Robert Lawson, NCCU’s ‘photographic memory,’ dies at 74
Robert Lawson, whose photographs chronicled graduations, sports contests, guest speakers and other events at N.C. Central University and in the wider Durham community, died Sunday at age 74.
Mr. Lawson, who earned a bachelor’s degree from NCCU in 1962, and a master’s in 1977, retired from his alma mater last year after 20 years as university photographer. He was a constant, quiet presence with his camera. He photographed university events, as well as guest artists and speakers – among them Dick Gregory, Gladys Knight and Ellis Marsalis. During the 1992 presidential campaign, Mr. Lawson photographed Bill and Hillary Clinton, and Al and Tipper Gore when they made a campaign stop at NCCU.
He also was a constant fixture at the annual Bull Durham Blues Festival.
Last year, Mr. Lawson donated his papers, photographs and negatives to the NCCU Archives for preservation. “There probably was not one event, and not just on campus, where one could not find him,” said Andre Vann, coordinator of University Archives at NCCU. “That speaks to the diversity of his work. …. He contributed to the photographic memory of so many events” including family reunions, weddings and other community events, Vann said. Mr. Lawson also contributed photographs to The Carolina Times, a newspaper that has covered Durham’s African-American community since the 1920s.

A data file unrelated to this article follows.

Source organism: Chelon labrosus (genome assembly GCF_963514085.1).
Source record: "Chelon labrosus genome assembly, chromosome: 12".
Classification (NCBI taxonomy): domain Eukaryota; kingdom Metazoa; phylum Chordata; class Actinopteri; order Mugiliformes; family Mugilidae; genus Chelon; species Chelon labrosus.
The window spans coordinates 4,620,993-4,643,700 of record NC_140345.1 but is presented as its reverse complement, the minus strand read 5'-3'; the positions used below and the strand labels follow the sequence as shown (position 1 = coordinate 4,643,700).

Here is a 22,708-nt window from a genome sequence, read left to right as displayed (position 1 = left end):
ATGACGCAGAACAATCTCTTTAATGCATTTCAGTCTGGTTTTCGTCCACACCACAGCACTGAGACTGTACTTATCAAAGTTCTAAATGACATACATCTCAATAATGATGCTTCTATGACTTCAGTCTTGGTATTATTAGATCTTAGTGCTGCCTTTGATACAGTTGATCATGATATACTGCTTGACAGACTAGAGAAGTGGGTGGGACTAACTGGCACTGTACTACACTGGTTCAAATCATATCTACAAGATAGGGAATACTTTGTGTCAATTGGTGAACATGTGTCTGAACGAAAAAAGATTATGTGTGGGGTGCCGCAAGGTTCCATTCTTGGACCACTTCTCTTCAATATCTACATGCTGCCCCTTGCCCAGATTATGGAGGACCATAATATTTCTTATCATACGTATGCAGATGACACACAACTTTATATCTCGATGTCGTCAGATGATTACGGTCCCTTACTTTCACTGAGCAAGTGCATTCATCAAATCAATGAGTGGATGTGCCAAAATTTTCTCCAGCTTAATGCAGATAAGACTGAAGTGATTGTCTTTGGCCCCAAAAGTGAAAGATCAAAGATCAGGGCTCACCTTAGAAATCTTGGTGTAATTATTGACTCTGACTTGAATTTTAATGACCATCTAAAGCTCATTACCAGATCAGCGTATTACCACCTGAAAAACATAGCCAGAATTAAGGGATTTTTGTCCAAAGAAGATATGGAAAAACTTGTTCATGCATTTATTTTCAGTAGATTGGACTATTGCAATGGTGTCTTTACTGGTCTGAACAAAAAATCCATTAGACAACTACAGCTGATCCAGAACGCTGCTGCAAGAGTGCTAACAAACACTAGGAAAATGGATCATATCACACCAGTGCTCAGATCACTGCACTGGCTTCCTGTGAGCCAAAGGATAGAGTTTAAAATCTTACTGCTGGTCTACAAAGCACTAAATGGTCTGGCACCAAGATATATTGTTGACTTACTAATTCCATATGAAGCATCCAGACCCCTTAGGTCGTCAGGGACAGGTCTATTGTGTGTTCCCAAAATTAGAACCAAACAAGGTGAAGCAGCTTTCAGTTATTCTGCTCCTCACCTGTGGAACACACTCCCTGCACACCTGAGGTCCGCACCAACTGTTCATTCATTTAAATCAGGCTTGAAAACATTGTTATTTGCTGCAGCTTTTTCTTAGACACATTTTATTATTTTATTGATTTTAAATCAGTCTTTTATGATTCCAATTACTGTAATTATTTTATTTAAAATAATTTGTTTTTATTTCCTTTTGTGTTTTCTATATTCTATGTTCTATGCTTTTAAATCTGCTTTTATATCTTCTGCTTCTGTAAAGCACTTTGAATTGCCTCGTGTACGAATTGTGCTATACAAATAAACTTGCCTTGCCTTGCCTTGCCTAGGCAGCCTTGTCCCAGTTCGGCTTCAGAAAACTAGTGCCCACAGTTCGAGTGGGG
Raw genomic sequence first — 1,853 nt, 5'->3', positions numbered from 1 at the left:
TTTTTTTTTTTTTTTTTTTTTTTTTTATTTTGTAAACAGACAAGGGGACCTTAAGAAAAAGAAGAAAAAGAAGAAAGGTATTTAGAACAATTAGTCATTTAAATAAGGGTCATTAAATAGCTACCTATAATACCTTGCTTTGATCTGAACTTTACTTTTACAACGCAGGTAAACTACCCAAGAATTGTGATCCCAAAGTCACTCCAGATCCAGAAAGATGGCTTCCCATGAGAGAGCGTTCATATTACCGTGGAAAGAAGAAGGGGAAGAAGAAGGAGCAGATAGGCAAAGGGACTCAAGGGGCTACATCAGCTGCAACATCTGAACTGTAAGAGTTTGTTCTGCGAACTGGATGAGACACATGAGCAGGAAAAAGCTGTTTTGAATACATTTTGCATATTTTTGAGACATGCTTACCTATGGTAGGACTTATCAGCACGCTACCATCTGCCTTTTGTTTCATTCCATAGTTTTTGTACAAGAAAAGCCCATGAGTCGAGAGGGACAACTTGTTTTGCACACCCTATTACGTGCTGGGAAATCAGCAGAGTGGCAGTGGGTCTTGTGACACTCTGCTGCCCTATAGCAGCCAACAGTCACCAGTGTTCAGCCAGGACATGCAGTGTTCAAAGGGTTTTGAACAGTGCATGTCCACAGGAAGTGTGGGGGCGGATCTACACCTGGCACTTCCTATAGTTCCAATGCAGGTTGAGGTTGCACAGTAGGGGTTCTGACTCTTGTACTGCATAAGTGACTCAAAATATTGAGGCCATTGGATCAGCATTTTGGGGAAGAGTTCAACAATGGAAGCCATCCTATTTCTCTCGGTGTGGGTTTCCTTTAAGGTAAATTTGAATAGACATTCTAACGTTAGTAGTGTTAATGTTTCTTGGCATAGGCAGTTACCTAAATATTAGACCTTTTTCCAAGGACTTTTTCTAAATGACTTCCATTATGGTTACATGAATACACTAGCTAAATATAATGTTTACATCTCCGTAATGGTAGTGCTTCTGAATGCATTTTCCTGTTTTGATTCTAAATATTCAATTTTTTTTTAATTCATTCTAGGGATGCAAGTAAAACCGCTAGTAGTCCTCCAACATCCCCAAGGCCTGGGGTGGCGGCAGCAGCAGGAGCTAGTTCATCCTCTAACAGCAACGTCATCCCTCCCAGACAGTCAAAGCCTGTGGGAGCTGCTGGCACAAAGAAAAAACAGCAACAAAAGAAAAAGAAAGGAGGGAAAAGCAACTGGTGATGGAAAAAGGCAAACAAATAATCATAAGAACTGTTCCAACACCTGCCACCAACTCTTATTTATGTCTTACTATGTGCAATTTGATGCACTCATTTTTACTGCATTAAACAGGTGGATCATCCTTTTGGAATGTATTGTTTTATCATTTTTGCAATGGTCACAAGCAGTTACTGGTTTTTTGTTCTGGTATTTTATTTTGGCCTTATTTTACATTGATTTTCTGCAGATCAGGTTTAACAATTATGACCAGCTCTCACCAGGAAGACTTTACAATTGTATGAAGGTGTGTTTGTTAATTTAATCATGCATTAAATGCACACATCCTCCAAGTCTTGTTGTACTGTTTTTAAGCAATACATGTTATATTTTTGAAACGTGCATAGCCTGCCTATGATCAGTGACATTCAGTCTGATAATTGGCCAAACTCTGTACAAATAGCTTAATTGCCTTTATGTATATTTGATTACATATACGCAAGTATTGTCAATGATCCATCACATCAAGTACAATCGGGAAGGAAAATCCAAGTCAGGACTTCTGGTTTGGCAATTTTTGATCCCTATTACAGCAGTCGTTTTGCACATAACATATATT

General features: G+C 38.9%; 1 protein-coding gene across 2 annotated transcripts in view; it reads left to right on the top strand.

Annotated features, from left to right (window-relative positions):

The university’s archives continues to work with alumni to identify the people in Lawson’s many photographs, and plans someday to have some of the images available digitally as a way to “make sure he is remembered for his work,” Vann said.
Mr. Lawson “was known by the entire Durham community for his warm spirit and steadfast commitment to his beloved alma mater,” Rep. G. K. Butterfield, who represents North Carolina’s 1st Congressional District, said in a statement. “It is with a heavy heart that I express extreme sadness over the passing of my longtime friend…” Butterfield stated. Butterfield earned his undergraduate and law degrees from NCCU.
When he donated his work to NCCU’s archive, Mr. Lawson said he did not plan to be a photographer. When he came to NCCU in 1958, Alex Rivera was the university photographer who became Mr. Lawson’s teacher and mentor. “He was like a father to me,” Mr. Lawson told The Herald-Sun in a previous interview. Their relationship developed when Mr. Lawson took a job cutting grass and doing yard work to help pay for his schooling. “After I got finished doing what I was doing in the yard, I would go up and learn the darkroom,” Mr. Lawson said. He worked as a freelancer with Rivera. When Rivera retired in 1993, Mr. Lawson became the university’s full-time photographer.
Mr. Lawson never sought recognition for his work, Vann said, and was known for his self-deprecating manner. “I think I might have seen a little bit,” Mr. Lawson said when he donated his work to the archive. Photography to him was first a job, and he had no intention of creating an archive. “I was doing it in order to feed the family, but in doing so I maybe captured some stuff that people wanted to see,” Mr. Lawson said at the time.
Robert Lawson is survived by his wife of 49 years, Clara, his daughter Apryle, a son-in-law, grandchildren, and a host of relatives and friends. As of deadline, funeral arrangements had not been announced.